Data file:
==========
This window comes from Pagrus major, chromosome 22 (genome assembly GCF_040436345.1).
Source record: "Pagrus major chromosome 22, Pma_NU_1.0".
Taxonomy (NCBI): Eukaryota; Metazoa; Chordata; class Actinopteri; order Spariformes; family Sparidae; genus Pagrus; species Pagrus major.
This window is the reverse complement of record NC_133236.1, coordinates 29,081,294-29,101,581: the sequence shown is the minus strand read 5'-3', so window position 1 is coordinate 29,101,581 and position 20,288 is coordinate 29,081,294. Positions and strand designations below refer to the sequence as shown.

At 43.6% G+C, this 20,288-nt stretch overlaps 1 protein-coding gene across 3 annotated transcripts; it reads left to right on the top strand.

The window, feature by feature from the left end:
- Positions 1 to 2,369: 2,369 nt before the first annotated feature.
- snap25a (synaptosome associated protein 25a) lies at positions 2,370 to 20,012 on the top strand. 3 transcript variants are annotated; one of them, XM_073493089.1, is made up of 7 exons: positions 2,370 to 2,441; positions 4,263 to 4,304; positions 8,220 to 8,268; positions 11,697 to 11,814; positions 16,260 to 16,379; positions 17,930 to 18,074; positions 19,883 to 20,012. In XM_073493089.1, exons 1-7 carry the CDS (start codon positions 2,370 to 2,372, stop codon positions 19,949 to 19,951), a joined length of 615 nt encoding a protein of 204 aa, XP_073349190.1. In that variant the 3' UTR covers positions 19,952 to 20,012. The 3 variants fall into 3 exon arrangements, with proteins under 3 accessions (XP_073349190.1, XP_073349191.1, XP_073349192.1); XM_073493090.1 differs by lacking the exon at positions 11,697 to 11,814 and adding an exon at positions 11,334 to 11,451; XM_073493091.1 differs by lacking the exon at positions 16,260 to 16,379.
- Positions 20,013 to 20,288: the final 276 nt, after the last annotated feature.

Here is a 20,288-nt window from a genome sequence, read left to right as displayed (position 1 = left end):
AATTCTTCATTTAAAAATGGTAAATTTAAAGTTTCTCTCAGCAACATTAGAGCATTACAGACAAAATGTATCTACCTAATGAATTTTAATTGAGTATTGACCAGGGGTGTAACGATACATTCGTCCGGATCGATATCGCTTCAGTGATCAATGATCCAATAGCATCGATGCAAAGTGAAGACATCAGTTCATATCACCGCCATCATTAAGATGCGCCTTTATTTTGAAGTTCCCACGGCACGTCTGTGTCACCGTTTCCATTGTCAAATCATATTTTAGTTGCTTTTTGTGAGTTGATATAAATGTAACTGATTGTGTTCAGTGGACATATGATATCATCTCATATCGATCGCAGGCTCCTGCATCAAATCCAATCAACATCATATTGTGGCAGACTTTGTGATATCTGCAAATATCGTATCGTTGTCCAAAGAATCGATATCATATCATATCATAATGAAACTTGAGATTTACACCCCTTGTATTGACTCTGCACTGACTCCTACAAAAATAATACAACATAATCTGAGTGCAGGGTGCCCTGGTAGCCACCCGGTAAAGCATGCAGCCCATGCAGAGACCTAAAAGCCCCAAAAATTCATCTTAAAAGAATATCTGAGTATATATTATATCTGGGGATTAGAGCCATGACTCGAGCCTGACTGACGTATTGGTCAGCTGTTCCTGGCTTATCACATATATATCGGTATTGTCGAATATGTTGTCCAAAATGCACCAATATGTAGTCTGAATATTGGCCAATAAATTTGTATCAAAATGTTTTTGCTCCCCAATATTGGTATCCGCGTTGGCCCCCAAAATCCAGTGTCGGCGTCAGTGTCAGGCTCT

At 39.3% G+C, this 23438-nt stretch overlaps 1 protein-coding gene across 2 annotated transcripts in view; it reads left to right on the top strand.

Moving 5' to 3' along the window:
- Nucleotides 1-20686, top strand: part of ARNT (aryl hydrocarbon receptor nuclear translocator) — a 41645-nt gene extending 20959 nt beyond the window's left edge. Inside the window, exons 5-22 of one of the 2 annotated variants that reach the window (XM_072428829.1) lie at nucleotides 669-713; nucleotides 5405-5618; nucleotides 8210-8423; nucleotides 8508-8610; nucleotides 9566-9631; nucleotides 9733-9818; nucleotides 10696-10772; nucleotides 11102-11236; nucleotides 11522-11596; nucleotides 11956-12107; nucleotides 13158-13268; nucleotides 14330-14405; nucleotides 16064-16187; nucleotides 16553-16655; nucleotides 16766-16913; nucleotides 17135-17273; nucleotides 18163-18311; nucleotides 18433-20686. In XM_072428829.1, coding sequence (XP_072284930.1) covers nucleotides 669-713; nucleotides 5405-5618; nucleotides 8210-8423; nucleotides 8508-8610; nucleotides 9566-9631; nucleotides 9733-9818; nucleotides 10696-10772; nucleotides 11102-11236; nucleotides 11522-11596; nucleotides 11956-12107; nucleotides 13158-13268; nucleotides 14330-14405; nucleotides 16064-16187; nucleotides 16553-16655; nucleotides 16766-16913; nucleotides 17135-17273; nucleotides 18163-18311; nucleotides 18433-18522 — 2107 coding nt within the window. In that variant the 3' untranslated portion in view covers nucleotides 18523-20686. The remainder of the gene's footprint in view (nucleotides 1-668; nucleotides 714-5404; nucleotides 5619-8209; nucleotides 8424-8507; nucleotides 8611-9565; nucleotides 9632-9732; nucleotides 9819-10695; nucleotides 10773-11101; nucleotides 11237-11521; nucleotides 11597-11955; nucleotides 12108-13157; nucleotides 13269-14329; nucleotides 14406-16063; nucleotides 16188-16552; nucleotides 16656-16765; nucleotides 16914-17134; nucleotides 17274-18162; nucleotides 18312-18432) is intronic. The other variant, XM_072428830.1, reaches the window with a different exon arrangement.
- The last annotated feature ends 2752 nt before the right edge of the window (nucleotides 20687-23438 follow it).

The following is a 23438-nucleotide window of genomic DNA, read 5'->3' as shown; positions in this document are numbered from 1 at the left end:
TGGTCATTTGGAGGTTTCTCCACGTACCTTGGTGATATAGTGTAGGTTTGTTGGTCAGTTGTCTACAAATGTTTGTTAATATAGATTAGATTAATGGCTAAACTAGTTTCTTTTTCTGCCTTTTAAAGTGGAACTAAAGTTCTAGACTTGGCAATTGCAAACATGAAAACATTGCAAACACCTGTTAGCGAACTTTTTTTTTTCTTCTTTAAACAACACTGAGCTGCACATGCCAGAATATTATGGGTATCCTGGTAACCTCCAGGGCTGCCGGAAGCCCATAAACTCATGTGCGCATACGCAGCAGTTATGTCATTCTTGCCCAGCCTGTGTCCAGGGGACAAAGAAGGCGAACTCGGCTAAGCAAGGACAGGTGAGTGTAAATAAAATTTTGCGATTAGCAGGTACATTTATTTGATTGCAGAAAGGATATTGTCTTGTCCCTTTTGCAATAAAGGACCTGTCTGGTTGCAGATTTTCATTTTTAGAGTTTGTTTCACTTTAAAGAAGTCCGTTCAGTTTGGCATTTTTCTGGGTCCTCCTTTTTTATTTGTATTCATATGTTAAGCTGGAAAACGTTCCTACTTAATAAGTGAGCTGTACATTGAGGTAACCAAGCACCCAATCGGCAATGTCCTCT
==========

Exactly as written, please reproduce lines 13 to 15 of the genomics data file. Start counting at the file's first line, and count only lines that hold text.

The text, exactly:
Moving 5' to 3' along the window:
- Nucleotides 1-20686, top strand: part of ARNT (aryl hydrocarbon receptor nuclear translocator) — a 41645-nt gene extending 20959 nt beyond the window's left edge. Inside the window, exons 5-22 of one of the 2 annotated variants that reach the window (XM_072428829.1) lie at nucleotides 669-713; nucleotides 5405-5618; nucleotides 8210-8423; nucleotides 8508-8610; nucleotides 9566-9631; nucleotides 9733-9818; nucleotides 10696-10772; nucleotides 11102-11236; nucleotides 11522-11596; nucleotides 11956-12107; nucleotides 13158-13268; nucleotides 14330-14405; nucleotides 16064-16187; nucleotides 16553-16655; nucleotides 16766-16913; nucleotides 17135-17273; nucleotides 18163-18311; nucleotides 18433-20686. In XM_072428829.1, coding sequence (XP_072284930.1) covers nucleotides 669-713; nucleotides 5405-5618; nucleotides 8210-8423; nucleotides 8508-8610; nucleotides 9566-9631; nucleotides 9733-9818; nucleotides 10696-10772; nucleotides 11102-11236; nucleotides 11522-11596; nucleotides 11956-12107; nucleotides 13158-13268; nucleotides 14330-14405; nucleotides 16064-16187; nucleotides 16553-16655; nucleotides 16766-16913; nucleotides 17135-17273; nucleotides 18163-18311; nucleotides 18433-18522 — 2107 coding nt within the window. In that variant the 3' untranslated portion in view covers nucleotides 18523-20686. The remainder of the gene's footprint in view (nucleotides 1-668; nucleotides 714-5404; nucleotides 5619-8209; nucleotides 8424-8507; nucleotides 8611-9565; nucleotides 9632-9732; nucleotides 9819-10695; nucleotides 10773-11101; nucleotides 11237-11521; nucleotides 11597-11955; nucleotides 12108-13157; nucleotides 13269-14329; nucleotides 14406-16063; nucleotides 16188-16552; nucleotides 16656-16765; nucleotides 16914-17134; nucleotides 17274-18162; nucleotides 18312-18432) is intronic. The other variant, XM_072428830.1, reaches the window with a different exon arrangement.
- The last annotated feature ends 2752 nt before the right edge of the window (nucleotides 20687-23438 follow it).